Gender in the Alpine Club of Canada, 1906-1940

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From 1906 to 1940, the administration of the Alpine Club of Canada officially proclaimed that women's ability to climb at a demanding, prestigious standard was equal with men's. While women's participation alongside men was welcomed to a remarkable extent, throughout the time period considered here the reality fell short of genuine equality. From 1913, it became increasingly clear that unwritten but understood codes of accepted gende1 performance were just as effective as the formal rules of mainstream sports in generating fundamental systems of unequal power relations in the ACC. By 1940 in the ACC, the manifestation of high altitude first ascents and guideless climbing, two emergent standards of difficulty, showed unmistakeably that the unofficial standards by which climbers were measured were splintered along gender lines.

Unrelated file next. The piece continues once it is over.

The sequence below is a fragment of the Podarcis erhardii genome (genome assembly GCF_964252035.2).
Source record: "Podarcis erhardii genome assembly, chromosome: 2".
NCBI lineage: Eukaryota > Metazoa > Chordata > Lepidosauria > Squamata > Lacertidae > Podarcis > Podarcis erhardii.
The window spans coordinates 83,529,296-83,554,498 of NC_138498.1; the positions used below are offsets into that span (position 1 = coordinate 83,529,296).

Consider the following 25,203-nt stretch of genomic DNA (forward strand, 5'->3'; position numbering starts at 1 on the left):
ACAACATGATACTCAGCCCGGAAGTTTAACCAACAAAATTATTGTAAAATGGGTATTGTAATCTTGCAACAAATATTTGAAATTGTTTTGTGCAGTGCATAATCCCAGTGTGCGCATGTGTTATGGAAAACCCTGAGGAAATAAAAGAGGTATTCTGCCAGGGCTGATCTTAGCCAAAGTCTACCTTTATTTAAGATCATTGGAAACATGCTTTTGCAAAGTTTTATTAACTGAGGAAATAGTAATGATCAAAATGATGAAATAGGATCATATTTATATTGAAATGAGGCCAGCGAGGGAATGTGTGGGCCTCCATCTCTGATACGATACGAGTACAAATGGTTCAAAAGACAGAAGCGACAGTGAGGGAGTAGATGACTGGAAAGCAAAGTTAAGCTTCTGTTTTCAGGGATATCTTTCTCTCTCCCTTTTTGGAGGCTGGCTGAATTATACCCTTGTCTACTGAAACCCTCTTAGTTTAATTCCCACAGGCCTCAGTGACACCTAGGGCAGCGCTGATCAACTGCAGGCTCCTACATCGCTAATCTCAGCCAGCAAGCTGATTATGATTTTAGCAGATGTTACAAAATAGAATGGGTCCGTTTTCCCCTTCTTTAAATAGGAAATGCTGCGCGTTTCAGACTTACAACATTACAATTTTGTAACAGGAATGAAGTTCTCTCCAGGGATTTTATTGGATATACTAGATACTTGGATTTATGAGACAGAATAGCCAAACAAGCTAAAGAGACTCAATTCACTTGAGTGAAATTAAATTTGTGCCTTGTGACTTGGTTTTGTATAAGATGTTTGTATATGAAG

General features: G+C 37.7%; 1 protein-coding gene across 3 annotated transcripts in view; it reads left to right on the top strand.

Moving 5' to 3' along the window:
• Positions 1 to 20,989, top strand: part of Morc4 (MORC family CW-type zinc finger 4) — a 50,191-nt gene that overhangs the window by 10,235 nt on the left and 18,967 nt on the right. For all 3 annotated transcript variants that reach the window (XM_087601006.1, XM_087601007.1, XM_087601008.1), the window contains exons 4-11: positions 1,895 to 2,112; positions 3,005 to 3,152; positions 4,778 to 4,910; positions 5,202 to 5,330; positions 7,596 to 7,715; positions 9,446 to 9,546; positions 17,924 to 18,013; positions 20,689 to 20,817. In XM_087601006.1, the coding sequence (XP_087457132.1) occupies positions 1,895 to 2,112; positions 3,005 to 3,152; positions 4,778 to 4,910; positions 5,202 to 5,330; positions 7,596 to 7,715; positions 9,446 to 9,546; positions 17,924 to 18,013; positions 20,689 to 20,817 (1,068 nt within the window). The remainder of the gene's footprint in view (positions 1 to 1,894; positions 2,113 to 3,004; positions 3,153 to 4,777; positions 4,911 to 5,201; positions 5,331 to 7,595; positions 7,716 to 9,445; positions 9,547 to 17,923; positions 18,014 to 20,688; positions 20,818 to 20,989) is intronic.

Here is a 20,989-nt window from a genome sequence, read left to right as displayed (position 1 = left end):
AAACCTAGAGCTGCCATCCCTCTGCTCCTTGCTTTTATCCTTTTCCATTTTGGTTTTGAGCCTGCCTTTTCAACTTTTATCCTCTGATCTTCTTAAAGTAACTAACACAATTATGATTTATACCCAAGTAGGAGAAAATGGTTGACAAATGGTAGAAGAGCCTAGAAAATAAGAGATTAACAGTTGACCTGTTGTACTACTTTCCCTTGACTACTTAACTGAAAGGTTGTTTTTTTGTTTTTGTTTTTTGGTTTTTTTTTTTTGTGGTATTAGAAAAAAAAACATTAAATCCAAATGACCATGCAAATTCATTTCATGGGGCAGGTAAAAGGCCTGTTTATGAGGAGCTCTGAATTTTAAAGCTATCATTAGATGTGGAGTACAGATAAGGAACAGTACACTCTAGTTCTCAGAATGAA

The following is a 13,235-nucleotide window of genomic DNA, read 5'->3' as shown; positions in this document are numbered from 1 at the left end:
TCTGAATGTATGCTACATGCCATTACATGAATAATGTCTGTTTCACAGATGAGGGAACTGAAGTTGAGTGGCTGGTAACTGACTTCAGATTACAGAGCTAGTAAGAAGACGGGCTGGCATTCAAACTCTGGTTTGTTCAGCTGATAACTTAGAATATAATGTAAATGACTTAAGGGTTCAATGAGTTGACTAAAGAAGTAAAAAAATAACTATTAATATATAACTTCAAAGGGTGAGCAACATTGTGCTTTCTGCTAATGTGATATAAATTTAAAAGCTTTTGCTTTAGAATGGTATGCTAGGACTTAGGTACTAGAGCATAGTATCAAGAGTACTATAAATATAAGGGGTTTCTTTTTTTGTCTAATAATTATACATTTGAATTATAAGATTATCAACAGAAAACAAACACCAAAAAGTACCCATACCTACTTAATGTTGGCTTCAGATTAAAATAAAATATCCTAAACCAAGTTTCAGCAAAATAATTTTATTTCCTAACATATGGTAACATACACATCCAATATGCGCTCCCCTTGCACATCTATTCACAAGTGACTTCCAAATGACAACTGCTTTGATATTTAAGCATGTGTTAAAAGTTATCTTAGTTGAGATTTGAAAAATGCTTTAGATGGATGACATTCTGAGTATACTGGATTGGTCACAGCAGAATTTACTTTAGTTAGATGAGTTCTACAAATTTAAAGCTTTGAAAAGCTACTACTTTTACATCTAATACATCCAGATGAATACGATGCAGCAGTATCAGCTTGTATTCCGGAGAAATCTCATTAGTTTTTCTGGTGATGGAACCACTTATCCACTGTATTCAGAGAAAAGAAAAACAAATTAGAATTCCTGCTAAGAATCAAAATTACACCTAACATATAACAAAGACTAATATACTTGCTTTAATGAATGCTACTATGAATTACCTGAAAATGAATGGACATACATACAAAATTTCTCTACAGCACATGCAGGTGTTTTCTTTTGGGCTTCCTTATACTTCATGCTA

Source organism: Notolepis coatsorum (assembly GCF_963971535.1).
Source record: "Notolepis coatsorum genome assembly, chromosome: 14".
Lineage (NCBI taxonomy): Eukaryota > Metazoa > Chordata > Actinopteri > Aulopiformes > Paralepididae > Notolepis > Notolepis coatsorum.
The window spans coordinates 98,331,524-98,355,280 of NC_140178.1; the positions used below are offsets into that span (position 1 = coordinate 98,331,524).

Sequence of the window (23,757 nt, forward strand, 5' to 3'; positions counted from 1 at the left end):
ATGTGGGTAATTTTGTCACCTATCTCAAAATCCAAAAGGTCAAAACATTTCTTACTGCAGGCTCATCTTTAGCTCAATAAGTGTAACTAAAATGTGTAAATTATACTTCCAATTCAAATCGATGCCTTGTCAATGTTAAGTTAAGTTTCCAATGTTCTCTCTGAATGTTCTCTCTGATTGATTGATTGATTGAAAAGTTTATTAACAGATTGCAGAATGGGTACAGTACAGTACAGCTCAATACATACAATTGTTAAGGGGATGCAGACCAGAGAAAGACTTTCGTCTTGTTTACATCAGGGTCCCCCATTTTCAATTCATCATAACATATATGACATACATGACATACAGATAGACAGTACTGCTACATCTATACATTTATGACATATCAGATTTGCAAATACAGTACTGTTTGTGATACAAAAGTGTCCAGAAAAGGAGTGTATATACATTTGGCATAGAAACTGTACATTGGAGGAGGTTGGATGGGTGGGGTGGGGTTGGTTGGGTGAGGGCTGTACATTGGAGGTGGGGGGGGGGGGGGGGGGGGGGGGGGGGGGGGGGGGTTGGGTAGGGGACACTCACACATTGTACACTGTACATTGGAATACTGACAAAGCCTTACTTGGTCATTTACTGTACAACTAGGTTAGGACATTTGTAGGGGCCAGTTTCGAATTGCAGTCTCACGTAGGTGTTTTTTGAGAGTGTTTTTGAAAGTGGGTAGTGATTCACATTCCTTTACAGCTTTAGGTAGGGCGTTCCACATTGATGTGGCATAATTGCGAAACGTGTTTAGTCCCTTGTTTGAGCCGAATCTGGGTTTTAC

Bibliography: p. 142-150.
Louie, S. W. (1996). Gender in the Alpine Club of Canada, 1906-1940 (Master's thesis, University of Calgary, Calgary, Canada). Retrieved from doi:10.11575/PRISM/13073